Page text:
LONDON -- European equity markets are trading lower Friday, extending losses after the U.S. nonfarm payroll data came in slightly worse than expected. The data showed the country raised 80,000 new jobs in June, rather than the wider consensus of 90,000, while the unemployment rate held at 8.2%.
Sentiment in Europe has been rather downbeat this morning as Spanish 10-year bond yields once again reached the unsustainable 7% level, causing concerns over the eurozone debt crisis and future economic growth to resurface.
Meanwhile, stocks have effectively shrugged off the efforts by central banks yesterday to boost the markets through reductions in interest rates and increases in quantitative easing, as well as attempts to improve interbank lending through reductions in deposit rates. The Spanish IBEX (INDEX: ^IBEX ) is one of the day's worst-performing benchmark indexes, down 1.3%.
The automotive sector is underperforming this morning, with French major Peugeot (NASDAQOTH: PEUGY.PK) leading losses, down around 6.3% after announcing that sales in the first half of 2012 slid 13% because of slowing demand in Europe. There are now rumours in the French press -- although Peugeot has denied them -- that the company will be seeking a loan from the French government, which in turn would receive a stake in the carmaker.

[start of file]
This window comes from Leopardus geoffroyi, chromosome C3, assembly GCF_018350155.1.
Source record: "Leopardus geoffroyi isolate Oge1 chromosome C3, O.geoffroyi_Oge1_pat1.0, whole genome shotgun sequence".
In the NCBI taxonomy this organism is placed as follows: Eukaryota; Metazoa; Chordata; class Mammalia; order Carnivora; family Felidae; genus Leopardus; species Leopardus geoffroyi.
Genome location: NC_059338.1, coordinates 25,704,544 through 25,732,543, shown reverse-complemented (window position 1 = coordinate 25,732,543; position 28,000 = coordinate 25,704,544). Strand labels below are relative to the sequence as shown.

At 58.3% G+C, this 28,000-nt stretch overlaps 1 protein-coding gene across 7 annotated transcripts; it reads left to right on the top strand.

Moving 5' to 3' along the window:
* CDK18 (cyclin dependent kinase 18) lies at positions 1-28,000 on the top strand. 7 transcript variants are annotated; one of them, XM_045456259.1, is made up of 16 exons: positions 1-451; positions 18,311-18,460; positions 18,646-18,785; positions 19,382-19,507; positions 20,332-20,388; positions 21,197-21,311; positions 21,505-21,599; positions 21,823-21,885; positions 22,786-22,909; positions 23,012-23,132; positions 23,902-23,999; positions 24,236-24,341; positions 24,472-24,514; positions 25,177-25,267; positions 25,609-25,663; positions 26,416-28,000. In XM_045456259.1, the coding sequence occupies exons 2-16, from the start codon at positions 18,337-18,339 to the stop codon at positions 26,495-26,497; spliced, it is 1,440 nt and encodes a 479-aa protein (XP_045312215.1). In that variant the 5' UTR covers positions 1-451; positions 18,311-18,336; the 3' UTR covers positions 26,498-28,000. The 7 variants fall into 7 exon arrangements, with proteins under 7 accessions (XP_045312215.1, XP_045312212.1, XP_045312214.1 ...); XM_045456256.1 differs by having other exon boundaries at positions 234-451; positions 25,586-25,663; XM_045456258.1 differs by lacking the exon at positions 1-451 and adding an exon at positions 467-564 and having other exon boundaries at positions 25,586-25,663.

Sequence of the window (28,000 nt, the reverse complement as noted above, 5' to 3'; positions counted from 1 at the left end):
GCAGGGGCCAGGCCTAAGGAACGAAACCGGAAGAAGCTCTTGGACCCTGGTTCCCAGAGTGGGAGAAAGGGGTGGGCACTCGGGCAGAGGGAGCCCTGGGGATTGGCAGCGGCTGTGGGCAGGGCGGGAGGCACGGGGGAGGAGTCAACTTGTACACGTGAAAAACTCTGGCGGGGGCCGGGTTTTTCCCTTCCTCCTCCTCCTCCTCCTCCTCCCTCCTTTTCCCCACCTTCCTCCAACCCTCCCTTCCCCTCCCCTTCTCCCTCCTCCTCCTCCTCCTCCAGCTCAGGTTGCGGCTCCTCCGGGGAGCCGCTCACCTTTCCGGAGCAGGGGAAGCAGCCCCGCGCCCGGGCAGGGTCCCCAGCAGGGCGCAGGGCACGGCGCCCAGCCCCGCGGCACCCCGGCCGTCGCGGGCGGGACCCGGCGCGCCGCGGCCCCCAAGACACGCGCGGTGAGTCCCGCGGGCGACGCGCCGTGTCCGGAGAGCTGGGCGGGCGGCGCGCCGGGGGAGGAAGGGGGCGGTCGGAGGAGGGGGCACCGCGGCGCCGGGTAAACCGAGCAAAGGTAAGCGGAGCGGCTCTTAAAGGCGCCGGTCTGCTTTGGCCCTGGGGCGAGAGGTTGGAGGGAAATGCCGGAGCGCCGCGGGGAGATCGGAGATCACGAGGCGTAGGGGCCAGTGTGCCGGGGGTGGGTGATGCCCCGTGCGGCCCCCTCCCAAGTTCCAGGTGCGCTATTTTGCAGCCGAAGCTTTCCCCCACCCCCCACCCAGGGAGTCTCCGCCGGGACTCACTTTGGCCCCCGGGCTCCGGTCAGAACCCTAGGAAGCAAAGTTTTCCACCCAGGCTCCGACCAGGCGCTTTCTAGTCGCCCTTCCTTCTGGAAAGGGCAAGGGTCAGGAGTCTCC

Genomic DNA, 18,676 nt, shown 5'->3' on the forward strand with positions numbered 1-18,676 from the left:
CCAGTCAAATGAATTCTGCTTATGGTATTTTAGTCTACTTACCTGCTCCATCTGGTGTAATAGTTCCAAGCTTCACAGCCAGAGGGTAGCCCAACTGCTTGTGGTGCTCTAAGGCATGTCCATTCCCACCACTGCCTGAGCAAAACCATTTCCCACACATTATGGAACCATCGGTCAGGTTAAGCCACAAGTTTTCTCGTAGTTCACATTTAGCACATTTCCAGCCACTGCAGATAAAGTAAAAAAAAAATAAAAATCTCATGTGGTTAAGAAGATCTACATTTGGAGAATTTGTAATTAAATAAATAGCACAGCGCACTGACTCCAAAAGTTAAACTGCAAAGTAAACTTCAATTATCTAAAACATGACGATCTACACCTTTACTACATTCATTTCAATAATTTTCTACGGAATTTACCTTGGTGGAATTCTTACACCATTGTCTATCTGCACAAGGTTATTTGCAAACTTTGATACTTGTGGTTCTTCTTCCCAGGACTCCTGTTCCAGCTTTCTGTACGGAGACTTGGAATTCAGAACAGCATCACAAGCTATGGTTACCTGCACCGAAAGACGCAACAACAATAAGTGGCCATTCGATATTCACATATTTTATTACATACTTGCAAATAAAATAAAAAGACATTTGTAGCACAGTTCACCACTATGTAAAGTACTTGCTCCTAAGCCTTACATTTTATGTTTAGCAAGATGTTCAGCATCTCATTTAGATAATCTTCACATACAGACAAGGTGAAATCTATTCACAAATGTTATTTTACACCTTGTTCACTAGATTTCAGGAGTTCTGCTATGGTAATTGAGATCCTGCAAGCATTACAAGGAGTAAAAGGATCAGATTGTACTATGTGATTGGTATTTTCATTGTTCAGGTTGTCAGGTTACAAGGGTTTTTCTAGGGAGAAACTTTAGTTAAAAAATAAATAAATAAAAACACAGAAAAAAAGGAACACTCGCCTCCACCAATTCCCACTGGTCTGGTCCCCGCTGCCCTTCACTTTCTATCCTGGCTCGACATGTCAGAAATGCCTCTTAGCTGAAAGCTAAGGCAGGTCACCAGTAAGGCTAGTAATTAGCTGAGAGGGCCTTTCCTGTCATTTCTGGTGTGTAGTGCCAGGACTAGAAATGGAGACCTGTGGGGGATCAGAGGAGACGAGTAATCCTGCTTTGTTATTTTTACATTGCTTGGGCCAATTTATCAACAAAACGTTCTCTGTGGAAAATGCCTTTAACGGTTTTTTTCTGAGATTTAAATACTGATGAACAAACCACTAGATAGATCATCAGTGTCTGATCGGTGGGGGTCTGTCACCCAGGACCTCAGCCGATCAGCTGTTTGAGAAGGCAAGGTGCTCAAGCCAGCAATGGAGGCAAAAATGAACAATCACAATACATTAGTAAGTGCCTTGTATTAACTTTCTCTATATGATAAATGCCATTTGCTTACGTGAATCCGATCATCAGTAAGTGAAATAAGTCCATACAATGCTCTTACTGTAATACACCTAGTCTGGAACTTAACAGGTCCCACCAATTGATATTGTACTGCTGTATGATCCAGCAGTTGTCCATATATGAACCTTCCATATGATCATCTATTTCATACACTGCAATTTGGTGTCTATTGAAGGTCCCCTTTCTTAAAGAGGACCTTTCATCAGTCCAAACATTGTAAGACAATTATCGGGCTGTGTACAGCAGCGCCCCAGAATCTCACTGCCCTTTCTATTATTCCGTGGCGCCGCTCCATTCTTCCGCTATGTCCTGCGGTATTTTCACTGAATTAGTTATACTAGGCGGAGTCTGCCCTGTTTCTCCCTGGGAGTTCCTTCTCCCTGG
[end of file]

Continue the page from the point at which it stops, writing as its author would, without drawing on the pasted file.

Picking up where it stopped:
Elsewhere, German luxury car firm BMW (NASDAQOTH: BAMXY.PK) is seeing additional losses after it reported slower monthly sales growth. The company said sales grew just 4% in June, while first-half deliveries rose 8.3%. The news resulted in a downgrade on BMW's shares by Morgan Stanley, which cut its outlook from "overweight" to "equal-weight." BMW shares are trading about 3% lower on the day.
Dutch insurer Delta Lloyd (NASDAQOTH: DLLLY.PK) has also been seeing some strong losses this morning, down 3% following news that the U.K.'s Aviva will sell half of its shareholding in the company. Aviva said it plans to sell as many as 37 million shares, increased from its initial announcement of 25 million due to high investor demand. This comes as part of a broader move to sell off 16 noncore business units in order to shore up capital and improve share-price performance.
On the upside of the market, French chemical maker Arkema (NASDAQOTH: ARKAY.PK) has rocketed almost 16% today after a news report in the U.K. suggested that the firm has received takeover offers valuing the company at 5.5 billion euros. The report suggested that Arkema has been approached by DuPont and BASF and comes just days after it sold an unprofitable vinyl production unit for 60 million euros.
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